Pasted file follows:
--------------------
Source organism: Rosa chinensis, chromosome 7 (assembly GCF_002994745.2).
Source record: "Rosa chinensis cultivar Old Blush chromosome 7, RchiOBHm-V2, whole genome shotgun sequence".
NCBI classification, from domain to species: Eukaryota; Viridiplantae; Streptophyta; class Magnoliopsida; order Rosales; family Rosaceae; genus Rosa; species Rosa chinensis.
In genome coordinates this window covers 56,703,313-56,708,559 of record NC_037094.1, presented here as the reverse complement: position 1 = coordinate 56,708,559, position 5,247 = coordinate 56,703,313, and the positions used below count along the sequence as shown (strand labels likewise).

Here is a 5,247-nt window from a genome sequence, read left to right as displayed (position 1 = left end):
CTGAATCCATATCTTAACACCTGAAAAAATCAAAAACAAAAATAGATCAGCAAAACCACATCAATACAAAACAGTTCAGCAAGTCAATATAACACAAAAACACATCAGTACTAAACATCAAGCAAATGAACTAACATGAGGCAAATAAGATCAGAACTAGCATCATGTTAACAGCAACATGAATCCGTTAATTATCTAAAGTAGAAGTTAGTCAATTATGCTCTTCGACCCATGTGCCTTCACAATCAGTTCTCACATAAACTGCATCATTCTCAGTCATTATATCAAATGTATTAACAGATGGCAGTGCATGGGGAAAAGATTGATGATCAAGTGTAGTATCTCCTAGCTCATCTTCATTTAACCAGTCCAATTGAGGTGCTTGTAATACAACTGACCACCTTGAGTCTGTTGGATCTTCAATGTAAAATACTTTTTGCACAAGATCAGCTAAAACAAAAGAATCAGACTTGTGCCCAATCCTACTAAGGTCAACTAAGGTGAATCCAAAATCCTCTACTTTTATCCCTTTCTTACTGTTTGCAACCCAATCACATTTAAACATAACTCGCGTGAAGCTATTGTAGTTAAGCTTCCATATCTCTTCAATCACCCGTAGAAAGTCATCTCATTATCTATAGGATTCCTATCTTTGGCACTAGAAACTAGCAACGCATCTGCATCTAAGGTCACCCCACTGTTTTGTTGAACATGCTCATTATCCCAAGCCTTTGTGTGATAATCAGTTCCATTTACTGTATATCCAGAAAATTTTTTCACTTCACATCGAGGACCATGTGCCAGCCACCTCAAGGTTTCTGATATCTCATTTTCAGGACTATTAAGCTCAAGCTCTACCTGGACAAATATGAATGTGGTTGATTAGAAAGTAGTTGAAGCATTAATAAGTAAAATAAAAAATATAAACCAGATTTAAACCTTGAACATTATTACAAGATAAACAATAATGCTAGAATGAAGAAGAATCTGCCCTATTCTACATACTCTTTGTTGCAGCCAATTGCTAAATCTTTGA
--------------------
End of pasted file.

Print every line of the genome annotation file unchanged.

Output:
Source organism: Rosa chinensis, chromosome 7 (assembly GCF_002994745.2).
Source record: "Rosa chinensis cultivar Old Blush chromosome 7, RchiOBHm-V2, whole genome shotgun sequence".
NCBI classification, from domain to species: Eukaryota; Viridiplantae; Streptophyta; class Magnoliopsida; order Rosales; family Rosaceae; genus Rosa; species Rosa chinensis.
In genome coordinates this window covers 56,703,313-56,708,559 of record NC_037094.1, presented here as the reverse complement: position 1 = coordinate 56,708,559, position 5,247 = coordinate 56,703,313, and the positions used below count along the sequence as shown (strand labels likewise).

Here is a 5,247-nt window from a genome sequence, read left to right as displayed (position 1 = left end):
CTGAATCCATATCTTAACACCTGAAAAAATCAAAAACAAAAATAGATCAGCAAAACCACATCAATACAAAACAGTTCAGCAAGTCAATATAACACAAAAACACATCAGTACTAAACATCAAGCAAATGAACTAACATGAGGCAAATAAGATCAGAACTAGCATCATGTTAACAGCAACATGAATCCGTTAATTATCTAAAGTAGAAGTTAGTCAATTATGCTCTTCGACCCATGTGCCTTCACAATCAGTTCTCACATAAACTGCATCATTCTCAGTCATTATATCAAATGTATTAACAGATGGCAGTGCATGGGGAAAAGATTGATGATCAAGTGTAGTATCTCCTAGCTCATCTTCATTTAACCAGTCCAATTGAGGTGCTTGTAATACAACTGACCACCTTGAGTCTGTTGGATCTTCAATGTAAAATACTTTTTGCACAAGATCAGCTAAAACAAAAGAATCAGACTTGTGCCCAATCCTACTAAGGTCAACTAAGGTGAATCCAAAATCCTCTACTTTTATCCCTTTCTTACTGTTTGCAACCCAATCACATTTAAACATAACTCGCGTGAAGCTATTGTAGTTAAGCTTCCATATCTCTTCAATCACCCGTAGAAAGTCATCTCATTATCTATAGGATTCCTATCTTTGGCACTAGAAACTAGCAACGCATCTGCATCTAAGGTCACCCCACTGTTTTGTTGAACATGCTCATTATCCCAAGCCTTTGTGTGATAATCAGTTCCATTTACTGTATATCCAGAAAATTTTTTCACTTCACATCGAGGACCATGTGCCAGCCACCTCAAGGTTTCTGATATCTCATTTTCAGGACTATTAAGCTCAAGCTCTACCTGGACAAATATGAATGTGGTTGATTAGAAAGTAGTTGAAGCATTAATAAGTAAAATAAAAAATATAAACCAGATTTAAACCTTGAACATTATTACAAGATAAACAATAATGCTAGAATGAAGAAGAATCTGCCCTATTCTACATACTCTTTGTTGCAGCCAATTGCTAAATCTTTGA